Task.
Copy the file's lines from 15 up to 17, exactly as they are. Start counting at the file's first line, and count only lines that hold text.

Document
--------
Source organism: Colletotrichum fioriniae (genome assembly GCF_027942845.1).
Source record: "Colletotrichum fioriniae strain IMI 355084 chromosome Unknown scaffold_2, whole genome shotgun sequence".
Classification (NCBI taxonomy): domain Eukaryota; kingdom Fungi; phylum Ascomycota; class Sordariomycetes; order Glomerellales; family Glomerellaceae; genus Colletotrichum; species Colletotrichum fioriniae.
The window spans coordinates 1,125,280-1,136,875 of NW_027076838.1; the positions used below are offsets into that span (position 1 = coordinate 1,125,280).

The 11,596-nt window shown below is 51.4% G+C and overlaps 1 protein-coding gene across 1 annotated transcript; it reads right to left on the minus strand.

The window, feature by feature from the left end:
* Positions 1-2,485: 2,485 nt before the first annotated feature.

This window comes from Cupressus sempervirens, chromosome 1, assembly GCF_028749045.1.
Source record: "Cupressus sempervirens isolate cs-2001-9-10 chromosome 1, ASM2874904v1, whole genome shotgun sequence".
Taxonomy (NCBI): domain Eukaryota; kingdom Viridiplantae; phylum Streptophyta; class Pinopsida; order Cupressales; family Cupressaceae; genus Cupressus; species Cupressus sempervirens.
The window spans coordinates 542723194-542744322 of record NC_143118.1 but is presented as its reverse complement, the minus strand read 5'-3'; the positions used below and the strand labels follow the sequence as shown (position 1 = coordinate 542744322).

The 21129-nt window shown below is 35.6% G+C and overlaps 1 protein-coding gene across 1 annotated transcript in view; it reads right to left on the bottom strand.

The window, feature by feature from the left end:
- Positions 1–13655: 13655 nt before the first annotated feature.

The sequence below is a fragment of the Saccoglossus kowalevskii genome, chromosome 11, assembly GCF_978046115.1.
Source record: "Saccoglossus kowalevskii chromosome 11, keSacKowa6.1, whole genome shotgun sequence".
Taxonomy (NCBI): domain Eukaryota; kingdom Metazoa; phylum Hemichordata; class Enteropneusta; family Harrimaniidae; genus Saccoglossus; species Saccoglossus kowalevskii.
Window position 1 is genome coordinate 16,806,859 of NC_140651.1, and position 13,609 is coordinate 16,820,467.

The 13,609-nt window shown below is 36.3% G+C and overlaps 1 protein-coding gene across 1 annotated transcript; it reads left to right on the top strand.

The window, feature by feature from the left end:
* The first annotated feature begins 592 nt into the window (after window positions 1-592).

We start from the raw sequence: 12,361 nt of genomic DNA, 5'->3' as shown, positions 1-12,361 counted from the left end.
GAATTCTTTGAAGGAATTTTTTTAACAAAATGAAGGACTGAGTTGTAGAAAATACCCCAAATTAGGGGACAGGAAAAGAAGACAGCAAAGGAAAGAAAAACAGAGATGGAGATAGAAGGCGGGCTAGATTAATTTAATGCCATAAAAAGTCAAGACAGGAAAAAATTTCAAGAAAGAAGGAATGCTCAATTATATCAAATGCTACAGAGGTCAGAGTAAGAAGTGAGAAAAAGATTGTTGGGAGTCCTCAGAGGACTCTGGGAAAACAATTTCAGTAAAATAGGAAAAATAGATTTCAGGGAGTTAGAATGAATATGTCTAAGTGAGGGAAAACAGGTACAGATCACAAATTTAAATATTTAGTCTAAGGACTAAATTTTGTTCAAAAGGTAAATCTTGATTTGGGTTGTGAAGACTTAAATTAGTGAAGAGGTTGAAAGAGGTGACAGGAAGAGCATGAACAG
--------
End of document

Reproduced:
The sequence below is a fragment of the Saccoglossus kowalevskii genome, chromosome 11, assembly GCF_978046115.1.
Source record: "Saccoglossus kowalevskii chromosome 11, keSacKowa6.1, whole genome shotgun sequence".
Taxonomy (NCBI): domain Eukaryota; kingdom Metazoa; phylum Hemichordata; class Enteropneusta; family Harrimaniidae; genus Saccoglossus; species Saccoglossus kowalevskii.